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Discussion Starter · #1 · (Edited)
It could be argued that the only sport worth the billions of dollars invested is motor racing, the only sport where investment has real world implications as technologies end up trickling into our road cars.



Infinitis new technical partnership with F1’s premier Red Bull racing team has its sights set on leveraging its race experience to build better cars. Infinitis Direct Response Hybrid system underpinning the Q50 H seems to have its roots in Formula 1. The system that uses an electric motor wedged between the engine and the transmission is very reminiscent of the F1 KERS system. Using regenerative braking to recharge the system Infinitis DRH pulls power from the electric motor to give performance boosts during acceleration or overtaking.

Hybrid systems are the latest in a long line of racing influenced technology that has made its way onto Main Street, here’s a quick look at some of the others.

Tires on racing cars have had a big impact on street cars. In the late 60s, tire manufacturers discovered that untreaded patterns on dry weather tires allowed the rubbers surface area to have more contact with the road. In turn, wet weather tires have a tread which allows water to channel away from the contact patch keeping grip intact. This technology has trickled to consumer tires: off-road vehicles are likely to have deep tread tires, where sports cars will have lighter treads keeping more rubber in touch with the road.

Possibly the most important influence that Formula 1 has had is research on safety. With cars reaching speeds of over 200 mph, the drivers need to be safe, and the same is true of cars on the road. Race cars are rigorously tested and the data is used to better understand how to manage the impact of crashes in road cars. In a crash most modern cars will crumple right up until the cab which is reinforced, similar to the way an F1 car disintegrates into a carbon fibre tub after a crash.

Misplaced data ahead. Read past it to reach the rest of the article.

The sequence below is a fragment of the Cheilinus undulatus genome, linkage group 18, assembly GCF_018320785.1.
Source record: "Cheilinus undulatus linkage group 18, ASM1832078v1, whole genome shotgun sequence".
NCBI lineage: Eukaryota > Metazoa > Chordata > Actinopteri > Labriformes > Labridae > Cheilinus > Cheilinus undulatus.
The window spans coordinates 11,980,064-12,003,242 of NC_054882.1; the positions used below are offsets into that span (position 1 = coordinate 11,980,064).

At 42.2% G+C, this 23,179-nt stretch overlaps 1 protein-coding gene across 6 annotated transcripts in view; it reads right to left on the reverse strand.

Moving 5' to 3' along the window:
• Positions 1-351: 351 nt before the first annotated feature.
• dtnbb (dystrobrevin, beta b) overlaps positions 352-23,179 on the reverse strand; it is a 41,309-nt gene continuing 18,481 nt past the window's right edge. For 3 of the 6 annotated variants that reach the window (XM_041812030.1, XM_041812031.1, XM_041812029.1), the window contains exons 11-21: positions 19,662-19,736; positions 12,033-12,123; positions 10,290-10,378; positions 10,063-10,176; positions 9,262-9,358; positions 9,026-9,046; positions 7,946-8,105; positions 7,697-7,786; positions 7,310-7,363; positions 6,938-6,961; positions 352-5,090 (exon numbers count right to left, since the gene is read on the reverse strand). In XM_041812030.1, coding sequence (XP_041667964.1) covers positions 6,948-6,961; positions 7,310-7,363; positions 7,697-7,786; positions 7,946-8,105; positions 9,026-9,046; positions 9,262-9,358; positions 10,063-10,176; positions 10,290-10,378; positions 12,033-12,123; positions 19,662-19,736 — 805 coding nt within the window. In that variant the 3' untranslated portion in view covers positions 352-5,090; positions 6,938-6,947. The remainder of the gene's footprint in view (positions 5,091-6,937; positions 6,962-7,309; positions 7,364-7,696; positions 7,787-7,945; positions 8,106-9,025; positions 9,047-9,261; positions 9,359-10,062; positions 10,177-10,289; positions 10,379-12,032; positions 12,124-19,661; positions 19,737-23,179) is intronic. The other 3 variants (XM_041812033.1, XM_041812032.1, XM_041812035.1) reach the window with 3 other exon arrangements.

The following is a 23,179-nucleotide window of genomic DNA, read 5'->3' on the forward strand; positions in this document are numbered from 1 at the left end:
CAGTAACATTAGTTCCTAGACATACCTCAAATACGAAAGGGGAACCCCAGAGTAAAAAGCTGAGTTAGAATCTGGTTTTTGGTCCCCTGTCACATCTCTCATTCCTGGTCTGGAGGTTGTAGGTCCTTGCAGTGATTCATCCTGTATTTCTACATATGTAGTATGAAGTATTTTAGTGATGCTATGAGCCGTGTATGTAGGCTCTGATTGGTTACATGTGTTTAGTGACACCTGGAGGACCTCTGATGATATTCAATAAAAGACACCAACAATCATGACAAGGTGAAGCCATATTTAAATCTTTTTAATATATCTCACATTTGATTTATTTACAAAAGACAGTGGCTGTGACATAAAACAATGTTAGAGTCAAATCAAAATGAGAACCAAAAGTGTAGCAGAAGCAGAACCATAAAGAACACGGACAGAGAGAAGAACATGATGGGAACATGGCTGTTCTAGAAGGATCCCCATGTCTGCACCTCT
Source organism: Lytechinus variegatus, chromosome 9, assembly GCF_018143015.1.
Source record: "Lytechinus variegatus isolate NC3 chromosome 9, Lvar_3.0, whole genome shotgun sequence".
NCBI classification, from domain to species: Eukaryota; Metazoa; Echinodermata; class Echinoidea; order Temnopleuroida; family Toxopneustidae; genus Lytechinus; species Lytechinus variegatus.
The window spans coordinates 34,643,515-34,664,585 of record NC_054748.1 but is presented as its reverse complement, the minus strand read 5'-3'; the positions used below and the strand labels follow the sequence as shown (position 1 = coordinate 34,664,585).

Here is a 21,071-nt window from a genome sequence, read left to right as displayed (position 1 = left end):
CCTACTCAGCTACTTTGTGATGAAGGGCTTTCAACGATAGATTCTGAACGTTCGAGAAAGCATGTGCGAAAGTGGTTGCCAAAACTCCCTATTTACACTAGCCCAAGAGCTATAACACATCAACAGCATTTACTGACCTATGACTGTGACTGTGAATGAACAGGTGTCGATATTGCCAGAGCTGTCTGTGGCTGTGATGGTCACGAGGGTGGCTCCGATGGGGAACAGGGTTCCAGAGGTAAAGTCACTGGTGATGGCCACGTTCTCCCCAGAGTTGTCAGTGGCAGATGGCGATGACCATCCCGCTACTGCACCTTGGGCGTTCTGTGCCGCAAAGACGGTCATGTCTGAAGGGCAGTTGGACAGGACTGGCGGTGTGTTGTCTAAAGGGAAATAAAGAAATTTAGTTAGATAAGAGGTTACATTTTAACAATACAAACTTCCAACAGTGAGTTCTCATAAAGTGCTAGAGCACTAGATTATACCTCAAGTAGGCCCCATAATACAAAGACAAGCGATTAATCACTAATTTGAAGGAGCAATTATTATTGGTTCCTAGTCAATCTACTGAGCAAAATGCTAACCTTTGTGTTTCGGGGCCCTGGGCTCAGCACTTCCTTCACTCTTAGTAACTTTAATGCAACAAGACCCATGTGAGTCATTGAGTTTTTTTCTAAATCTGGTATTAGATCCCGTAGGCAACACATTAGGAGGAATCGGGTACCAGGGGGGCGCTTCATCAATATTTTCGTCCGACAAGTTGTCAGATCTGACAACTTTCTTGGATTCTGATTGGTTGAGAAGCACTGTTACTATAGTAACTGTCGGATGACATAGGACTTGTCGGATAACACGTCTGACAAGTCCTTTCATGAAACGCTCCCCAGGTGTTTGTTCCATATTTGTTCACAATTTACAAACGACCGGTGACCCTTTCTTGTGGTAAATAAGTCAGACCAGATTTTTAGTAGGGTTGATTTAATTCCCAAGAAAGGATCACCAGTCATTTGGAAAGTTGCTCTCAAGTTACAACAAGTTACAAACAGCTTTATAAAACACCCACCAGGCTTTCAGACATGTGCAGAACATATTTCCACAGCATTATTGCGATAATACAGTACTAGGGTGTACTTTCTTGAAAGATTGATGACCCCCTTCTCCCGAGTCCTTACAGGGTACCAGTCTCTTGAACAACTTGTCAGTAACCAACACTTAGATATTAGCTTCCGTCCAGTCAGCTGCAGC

In racing, development is all about speed, in consumer vehicles it’s all about using less fuel. Both results can be found on different sides of the same coin. The extreme conditions of racing provide a very fast and efficient way to test new developments, innovations can see city streets within 5 to 10 years.

What do you guys think, does the partnership give Infiniti an edge over its competitors?
 

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It's nice that Infiniti is getting marketing out of the Red Bull Formula 1 relationship. But we have yet to see actual technical benefits in the product on sale today. That is still 3-4 years out.
 

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It's nice that Infiniti is getting marketing out of the Red Bull Formula 1 relationship. But we have yet to see actual technical benefits in the product on sale today. That is still 3-4 years out.
I have a feeling all this Red Bull/F1 business is more for Europe than anyone else. Americans just don't care.
 

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agreed
 

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Discussion Starter · #6 ·
I have a feeling all this Red Bull/F1 business is more for Europe than anyone else. Americans just don't care.
At first the partnership was pure marketing, like you said to gain visibility in Europe/Asia but rumor has it RBR and Infiniti have been taking the partnership to the next level. Infiniti has team engineers that cycle through every 6 months, and supposedly RBR also looked to Infiniti for some expertise during the development of next years turbo 6 plants, plus Nissan and Renault have an existing partnership.

I'm sure Infiniti has gleaned more than a few gold bars from their time spent with RBR, Q50 is a pretty good example ;)
 

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here's some historical view " Eight Decades of Engine-Making at Nissan's Yokohama Plant"
YOKOHAMA, Japan - In the building where manufacturing began for Nissan Motor Co. in 1934, a first-floor engine museum is home to some of the engine highlights of the company's near 80-year history.

The public site was declared a heritage building by Yokohama, as well as designated a heritage industrial site by the Japanese government. The Nissan Engine Museum displays some 28 engines starting with the Type 7 produced in 1935.

Please enjoy this video overview of some of the top engines that helped to change automotive history, and tell us your favorite vehicles powered by these museum legends.

Nissan Engine Museum - Yokohama - YouTube
 
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